Love is Blind: Perceptual Screens and Beer Evaluation (Christmastime Edition)

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There's a certain IPA that hits the market in the late-fall of every year.  It has a red label, features a snow-covered cabin, and is festooned with poinsettias.  I buy it every year.  I can't wait to pop open a few bottles of it to celebrate the assorted holidays of the season.  I love, love, love this beer. 

I honestly don't know if it's any good or not.  

Why?  Because I love it.  

A Tenuous Relationship With Reality

Human beings have a highly conditional, tenuous, perverted relationship with "reality."  The perceptual screens and stereotypes and blind spots we employ to make sense of a "bright, fuzzy world" (to quote one social scientist) and navigate it efficiently (if imperfectly) mean that we don't evaluate things as they are.  We don't "see and then define - we define, and then we see."  

The same logic that makes evaluations of politics and society so thorny applies to beer evaluation, and for the same reasons.  It's a noisy, crowded marketplace out there for beer.  We, as individuals, employ stereotypes and heuristics (informational shortcuts) to make sense of the craft beer world, and in doing so we distort it.

That's not necessarily a bad thing, but it's something we should be aware of, since a common in-subculture sport of craft beer folk is the sharing our personal evaluations of the beers we consume.  We wrongly describe this as what we "think" about a beer.  If only - instead, what we're really sharing is a combination of things (what we feel, what we perceive, what we assume, and, yes, also what we think) that lead to what we conclude about the quality and/or desirability of a particular beer or brewery.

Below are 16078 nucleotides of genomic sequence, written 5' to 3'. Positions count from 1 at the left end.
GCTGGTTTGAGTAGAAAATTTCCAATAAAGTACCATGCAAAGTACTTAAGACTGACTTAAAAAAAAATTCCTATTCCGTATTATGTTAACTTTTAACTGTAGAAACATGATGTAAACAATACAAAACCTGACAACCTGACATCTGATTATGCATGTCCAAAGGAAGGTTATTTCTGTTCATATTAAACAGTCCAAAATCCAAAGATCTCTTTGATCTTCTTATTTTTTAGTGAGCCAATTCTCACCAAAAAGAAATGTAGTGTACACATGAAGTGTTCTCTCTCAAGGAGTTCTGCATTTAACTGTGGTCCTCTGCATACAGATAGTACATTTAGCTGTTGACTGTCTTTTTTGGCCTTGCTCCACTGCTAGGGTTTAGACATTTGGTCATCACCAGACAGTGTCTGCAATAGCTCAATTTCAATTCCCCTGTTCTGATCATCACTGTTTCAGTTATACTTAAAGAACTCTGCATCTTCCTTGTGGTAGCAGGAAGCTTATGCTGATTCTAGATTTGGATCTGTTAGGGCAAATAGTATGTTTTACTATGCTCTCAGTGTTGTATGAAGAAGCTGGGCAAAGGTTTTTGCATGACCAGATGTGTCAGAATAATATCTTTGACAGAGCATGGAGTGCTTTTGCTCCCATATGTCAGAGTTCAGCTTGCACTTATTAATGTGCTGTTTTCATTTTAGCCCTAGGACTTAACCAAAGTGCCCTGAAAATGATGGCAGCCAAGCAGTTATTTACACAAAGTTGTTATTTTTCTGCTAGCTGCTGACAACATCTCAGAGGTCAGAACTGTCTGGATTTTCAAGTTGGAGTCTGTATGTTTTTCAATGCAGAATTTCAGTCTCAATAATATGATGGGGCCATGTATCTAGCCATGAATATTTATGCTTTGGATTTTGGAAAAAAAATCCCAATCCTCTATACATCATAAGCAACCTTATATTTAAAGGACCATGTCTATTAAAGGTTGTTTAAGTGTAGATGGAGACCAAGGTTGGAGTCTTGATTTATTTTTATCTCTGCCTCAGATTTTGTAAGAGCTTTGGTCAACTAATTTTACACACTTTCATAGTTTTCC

We all drink in the same world - but we think and feel in different ones.

Draw a Line

I try to take this approach to chatting about beer quality: the stronger my preferences, the more I condition them when making recommendations to others.  That way, any firm impressions (the literal, etymological definition of "stereotype") I pass on are qualified by an equal-in-magnitude, fair-warning communication that they're based on my acknowledged biases, for better or worse.

Let's go back to my seasonal IPA.  Since I know I love it, when asked about what seasonal beers I might recommend, I have no problem at all saying, "I love _____________ IPA!," because I then follow it up with (as I have above), "but I don't know if it's any good or not."  

What this does is draw a clear line between preferences and quality.  If I have no particular feelings about a style (let's say, for Cream Ale), then I don't, when sharing an evaluation, hesitate beyond the normal acknowledgment that beer evaluation has an unavoidable element of subjectivity.  But when I know I have a marked preference or prejudice about a beer, or style, or brewery, I acknowledge that whatever I'm saying should be taken with a grain of salt because I'm viewing it through a glass, darkly (and maybe literally).  

I'm reminded of this every year, about this time of year, when I look at that snow-covered cabin, and I'm glad for it.  It reminds me to be humble about making recommendations, evaluations, and judgments.  

After all - love is blind.

Have a wonderful holiday season!

Keep it simple.

JJW

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